Lisa Jackson Departs EPA
EPA chief Lisa Jackson announced yesterday that she will be leaving her position as head of the Environmental Protection Agency. She said she has discussed her departure with the President and will step down after the January inauguration.
Jackson, the first African-American to hold the post, was a strong advocate for the environment and for the public health that depends on it. When she accepted the appointment four years ago, she was expecting an opportunity, as many of us were, to reclaim much of the ground lost during the eight years of the George W. Bush administration.
The Obama administration has thus far not been able to move forward nearly as quickly or effectively as the Bush administration moved backward on these issues. Early efforts to institute a cap and trade program for carbon dioxide actually passed the House but became mired in the Senate as the impact of the financial crisis became clear.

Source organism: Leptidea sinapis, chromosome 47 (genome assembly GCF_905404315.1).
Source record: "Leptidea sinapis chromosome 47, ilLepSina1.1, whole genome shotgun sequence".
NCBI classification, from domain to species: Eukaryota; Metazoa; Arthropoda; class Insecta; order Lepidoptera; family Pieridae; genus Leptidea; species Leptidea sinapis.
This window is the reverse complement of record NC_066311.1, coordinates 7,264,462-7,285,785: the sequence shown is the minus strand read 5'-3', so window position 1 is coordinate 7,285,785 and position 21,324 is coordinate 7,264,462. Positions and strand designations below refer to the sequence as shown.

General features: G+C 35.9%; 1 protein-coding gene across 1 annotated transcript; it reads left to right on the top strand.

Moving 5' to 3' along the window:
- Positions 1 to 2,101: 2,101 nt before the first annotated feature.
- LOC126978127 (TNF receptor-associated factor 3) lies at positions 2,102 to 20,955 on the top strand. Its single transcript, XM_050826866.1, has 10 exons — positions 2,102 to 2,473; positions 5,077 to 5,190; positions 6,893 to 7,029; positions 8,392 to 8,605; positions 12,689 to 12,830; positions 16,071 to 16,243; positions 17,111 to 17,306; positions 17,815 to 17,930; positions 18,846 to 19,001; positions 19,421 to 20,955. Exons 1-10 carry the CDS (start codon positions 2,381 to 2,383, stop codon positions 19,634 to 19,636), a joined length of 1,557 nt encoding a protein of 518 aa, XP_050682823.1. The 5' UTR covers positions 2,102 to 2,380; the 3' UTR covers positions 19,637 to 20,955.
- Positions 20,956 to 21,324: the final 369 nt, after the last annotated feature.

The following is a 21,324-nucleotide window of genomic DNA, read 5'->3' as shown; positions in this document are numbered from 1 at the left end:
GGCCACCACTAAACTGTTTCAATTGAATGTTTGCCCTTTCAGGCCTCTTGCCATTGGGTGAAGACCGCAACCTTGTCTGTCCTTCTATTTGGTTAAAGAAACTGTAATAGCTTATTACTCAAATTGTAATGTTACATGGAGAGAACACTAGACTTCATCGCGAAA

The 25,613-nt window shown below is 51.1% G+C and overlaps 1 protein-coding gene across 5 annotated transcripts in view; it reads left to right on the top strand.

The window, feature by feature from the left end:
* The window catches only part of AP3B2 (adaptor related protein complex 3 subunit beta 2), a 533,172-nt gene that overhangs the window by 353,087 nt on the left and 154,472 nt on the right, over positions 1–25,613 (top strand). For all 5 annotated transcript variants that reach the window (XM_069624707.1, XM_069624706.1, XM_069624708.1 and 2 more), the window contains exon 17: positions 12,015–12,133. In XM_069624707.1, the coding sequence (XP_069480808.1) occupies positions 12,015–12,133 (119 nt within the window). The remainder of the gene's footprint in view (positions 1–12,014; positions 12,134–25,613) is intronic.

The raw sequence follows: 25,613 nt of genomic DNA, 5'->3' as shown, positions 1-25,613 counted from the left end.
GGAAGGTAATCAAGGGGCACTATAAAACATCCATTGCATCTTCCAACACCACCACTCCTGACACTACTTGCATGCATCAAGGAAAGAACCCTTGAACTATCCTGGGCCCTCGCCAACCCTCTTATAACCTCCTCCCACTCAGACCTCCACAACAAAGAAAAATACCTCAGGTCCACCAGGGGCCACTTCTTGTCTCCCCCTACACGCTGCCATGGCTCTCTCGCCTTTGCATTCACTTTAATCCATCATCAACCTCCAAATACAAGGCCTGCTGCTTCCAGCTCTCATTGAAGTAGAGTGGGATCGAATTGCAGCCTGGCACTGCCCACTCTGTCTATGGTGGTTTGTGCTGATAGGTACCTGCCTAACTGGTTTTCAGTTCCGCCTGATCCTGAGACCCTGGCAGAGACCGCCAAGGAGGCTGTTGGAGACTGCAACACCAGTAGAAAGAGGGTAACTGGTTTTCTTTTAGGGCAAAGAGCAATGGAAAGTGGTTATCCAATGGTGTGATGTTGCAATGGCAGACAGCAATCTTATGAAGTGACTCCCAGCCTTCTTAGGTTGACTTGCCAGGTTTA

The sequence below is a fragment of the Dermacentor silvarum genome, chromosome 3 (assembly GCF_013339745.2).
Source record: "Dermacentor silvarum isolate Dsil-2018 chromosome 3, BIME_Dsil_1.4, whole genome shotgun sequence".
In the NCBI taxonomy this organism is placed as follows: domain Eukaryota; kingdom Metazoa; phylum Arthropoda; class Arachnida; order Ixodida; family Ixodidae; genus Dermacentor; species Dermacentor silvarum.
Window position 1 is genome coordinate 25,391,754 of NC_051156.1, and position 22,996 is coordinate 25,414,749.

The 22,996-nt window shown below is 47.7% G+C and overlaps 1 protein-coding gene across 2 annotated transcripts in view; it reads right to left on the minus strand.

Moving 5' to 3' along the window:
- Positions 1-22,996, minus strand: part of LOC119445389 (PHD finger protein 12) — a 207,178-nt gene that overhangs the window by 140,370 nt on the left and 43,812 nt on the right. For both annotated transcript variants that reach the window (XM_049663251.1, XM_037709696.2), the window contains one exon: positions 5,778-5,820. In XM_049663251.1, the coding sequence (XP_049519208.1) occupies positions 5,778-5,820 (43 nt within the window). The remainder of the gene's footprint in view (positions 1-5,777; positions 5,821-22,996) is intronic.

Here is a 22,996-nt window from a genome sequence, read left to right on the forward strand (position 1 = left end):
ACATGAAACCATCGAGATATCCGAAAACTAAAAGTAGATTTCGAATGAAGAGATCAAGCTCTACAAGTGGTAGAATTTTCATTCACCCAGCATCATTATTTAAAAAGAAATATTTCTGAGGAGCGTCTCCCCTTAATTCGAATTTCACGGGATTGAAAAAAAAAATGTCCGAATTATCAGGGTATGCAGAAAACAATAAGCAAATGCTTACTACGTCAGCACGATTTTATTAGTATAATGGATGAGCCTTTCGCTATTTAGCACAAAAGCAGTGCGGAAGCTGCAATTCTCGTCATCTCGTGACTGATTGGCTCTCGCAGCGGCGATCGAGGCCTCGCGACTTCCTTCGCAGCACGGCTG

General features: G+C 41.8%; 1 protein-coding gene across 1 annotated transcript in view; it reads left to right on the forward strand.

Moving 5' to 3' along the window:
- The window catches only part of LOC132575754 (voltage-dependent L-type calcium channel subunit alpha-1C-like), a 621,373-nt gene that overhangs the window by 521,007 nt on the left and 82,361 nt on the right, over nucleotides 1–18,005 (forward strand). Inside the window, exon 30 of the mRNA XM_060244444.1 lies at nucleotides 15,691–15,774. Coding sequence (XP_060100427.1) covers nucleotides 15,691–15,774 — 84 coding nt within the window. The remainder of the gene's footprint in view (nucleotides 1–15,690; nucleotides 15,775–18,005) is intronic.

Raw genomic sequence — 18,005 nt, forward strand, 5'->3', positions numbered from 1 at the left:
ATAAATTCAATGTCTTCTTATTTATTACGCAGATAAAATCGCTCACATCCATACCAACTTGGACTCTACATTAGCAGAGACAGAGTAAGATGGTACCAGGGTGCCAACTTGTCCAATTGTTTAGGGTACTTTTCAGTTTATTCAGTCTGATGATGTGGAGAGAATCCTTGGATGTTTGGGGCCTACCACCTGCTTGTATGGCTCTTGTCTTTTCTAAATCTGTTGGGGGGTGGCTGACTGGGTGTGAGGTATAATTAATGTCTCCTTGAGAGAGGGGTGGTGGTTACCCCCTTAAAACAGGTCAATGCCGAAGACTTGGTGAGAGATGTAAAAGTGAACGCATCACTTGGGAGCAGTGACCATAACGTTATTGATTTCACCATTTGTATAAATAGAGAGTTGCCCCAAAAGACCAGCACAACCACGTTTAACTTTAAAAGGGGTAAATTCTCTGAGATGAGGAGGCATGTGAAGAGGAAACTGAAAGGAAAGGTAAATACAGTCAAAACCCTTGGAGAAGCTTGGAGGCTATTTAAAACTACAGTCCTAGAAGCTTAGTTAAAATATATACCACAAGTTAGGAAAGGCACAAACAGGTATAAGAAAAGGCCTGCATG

There were several important victories during the first Obama term, most notably the endangerment finding, which reclassified carbon dioxide as a pollutant allowing it to be regulated by the EPA. Other major wins include the new fuel economy standards raising the fleet average mileage to 35.5 mpg by 2016, which were then updated last year to 54.5 mpg by 2025. There was also an important ruling regulating mercury emissions from coal plants, which certainly has helped to seal the fate of coal as an energy source going forward. Jackson was also influential in helping to persuade the president to hold off on approving the Keystone XL pipeline.
Article continues at ENN affiliate, Triple Pundit
Image credit: EPA